Become a comic book convert
For years, the Sainte-Cécile convent ( has been converted for all manner of purposes. Aside from being a religious sanctuary, it has been a theatre, cinema and a military base. But since the Glénat publishing house moved in around 2009, it seems to have finally found its calling: comic books. Boasting a library of more than 20,000 titles, visits also allow visitors to see the restoration of the cloister and its impressive staircase. Jacques Glénat’s private art collection is on show too. Seek out the colourful stained glass windows designed by Dutch comic designer Joost Swarte and the statue of the famous comic book character Titeuf, which sits out front.

Cycle to the écoquartier
Despite its proximity to the mountains, Grenoble is surprisingly flat, so make the most of the city’s Métrovélo bicycle rental scheme and glide to Caserne de Bonne (, a shopping centre that’s also home to France’s first écoquartier (green neighbourhood). Built on the grounds of a former military barracks, this sustainable development has a lovely park with fish-filled ponds and plenty of great street art. Look out for Snek’s striking L’Arme de Paix, which depicts a woman crying, and Nevercrew’s Ordering Machine which shows two whales caught up in a towel.

Indulge in some gastronomic treats
Cheese haven, Fromagerie des Alpages (, is easy to spot by the long lines stretching like melted mozzarella from the door. This award-winning cheesemongers is a treasure trove of dairy delights offering Savoie, Beaufort, Bleu de Sassenage, Saint-Marcellin, raclette and reblochon cheeses. One block down is artisan chocolatier, Chocolaterie Bochard ( This ritzy store sells an assortment of sweet treats in beautifully packaged boxes, but the star attraction is Le Mandarin, small chocolate-covered clementines.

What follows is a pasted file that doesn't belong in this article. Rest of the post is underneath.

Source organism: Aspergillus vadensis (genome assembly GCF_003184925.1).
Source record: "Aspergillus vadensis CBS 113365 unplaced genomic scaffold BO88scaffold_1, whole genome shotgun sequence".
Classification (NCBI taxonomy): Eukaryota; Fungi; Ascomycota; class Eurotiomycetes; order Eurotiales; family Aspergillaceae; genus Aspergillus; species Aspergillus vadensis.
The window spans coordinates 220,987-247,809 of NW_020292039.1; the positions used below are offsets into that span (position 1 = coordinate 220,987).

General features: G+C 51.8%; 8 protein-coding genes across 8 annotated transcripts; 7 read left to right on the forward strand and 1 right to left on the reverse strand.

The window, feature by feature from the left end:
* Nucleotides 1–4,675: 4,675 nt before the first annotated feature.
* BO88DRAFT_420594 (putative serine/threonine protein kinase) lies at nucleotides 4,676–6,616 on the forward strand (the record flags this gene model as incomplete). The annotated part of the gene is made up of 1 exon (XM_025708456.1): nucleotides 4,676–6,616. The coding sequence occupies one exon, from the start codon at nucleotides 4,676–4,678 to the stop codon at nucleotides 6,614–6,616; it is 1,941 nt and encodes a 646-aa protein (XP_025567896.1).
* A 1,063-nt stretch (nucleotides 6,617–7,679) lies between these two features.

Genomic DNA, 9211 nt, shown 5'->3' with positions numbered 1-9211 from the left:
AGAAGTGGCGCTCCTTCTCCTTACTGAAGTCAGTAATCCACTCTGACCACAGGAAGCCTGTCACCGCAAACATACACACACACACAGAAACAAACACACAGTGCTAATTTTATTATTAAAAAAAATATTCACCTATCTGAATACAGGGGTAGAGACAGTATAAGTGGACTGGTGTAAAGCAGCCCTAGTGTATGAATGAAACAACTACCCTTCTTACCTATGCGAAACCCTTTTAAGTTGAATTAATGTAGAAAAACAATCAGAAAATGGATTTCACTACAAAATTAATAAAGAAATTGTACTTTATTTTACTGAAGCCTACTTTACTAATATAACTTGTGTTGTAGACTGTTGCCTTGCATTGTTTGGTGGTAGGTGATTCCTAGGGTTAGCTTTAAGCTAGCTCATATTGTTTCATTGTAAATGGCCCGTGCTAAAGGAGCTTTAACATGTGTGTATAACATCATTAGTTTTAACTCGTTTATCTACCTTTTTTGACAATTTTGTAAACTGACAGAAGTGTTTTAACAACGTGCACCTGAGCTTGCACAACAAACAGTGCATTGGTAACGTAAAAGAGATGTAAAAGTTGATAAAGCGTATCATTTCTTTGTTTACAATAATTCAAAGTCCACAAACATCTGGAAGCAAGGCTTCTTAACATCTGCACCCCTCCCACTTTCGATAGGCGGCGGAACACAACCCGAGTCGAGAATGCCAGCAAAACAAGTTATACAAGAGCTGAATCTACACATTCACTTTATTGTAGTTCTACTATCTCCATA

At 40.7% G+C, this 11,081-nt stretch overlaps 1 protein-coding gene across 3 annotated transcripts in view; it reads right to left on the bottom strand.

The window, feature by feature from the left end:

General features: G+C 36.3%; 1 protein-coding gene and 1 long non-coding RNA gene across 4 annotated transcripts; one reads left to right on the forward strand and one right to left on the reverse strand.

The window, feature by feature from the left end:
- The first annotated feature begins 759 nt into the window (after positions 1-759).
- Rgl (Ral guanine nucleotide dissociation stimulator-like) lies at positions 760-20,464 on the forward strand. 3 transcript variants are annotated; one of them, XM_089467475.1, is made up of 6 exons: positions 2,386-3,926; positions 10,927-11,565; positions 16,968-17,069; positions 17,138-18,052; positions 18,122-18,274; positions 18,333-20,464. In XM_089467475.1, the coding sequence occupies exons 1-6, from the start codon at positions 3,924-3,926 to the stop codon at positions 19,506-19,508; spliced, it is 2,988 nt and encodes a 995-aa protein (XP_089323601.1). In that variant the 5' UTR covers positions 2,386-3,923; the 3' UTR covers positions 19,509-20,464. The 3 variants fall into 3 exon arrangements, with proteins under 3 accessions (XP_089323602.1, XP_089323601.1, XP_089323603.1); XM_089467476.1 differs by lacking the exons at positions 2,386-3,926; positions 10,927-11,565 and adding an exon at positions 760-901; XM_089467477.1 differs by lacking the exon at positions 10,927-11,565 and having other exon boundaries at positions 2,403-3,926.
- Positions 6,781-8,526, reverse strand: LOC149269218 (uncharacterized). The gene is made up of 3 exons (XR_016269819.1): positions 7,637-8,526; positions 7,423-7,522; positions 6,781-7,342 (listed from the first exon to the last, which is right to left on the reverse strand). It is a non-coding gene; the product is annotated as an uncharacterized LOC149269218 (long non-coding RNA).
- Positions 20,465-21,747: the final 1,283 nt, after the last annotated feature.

Explore the lanes around Place Notre-Dame
There is no better place to test Stendhal’s notion about massifs lurking on street corners than the alleyways leading from Place Notre-Dame. Wander the narrow streets of this historic centre and you’ll soon stumble upon handsome squares, artfully decorated fountains and plenty of tempting terrace bars. Before long, the cobbles of Place Saint-André will appear, where the city’s most beautiful building, Palais du Parlement du Dauphiné, resides. This former courthouse from the 16thcentury splendidly mixes Gothic and neo-Renaissance elements.

Drink an elixir of life
Unless you’ve vowed to live a solitary life of quiet contemplation, don’t expect to gain entry to the Grande Chartreuse monastery, 30 winding minutes north of Grenoble. Instead, hike the surrounding mountains and wild meadows before heading to the Chartreuse Cellars ( in neighbouring Voiron for a taste of the monastery’s famous spirit, chartreuse. The pungent herbal liqueur, made from a mixture of 130 herbs, follows an ancient manuscript passed onto monks by François Annibal d’Estrées, the Marshal of France in the 1600s. The original manuscript, most likely written by a 16th-century alchemist, was thought to contain an elixir, but it proved so complicated to decipher that only part of it was used to make the spirit.

Dine at one of the oldest cafes in France
Follow in the fork-steps of Rousseau and Stendhal by eating at the feted Café de la Table Ronde (, reputedly France’s second oldest café after Le Procope in Paris. The pewter counter, antique mirrors and period chandeliers contribute to the brasserie’s classic good looks. Start with the braised diots (mountain sausages) with gratin dauphinois, and finish off with a tarte aux noix(walnut tart), made with local Grenoble walnuts, and served with a scoop of walnut ice cream.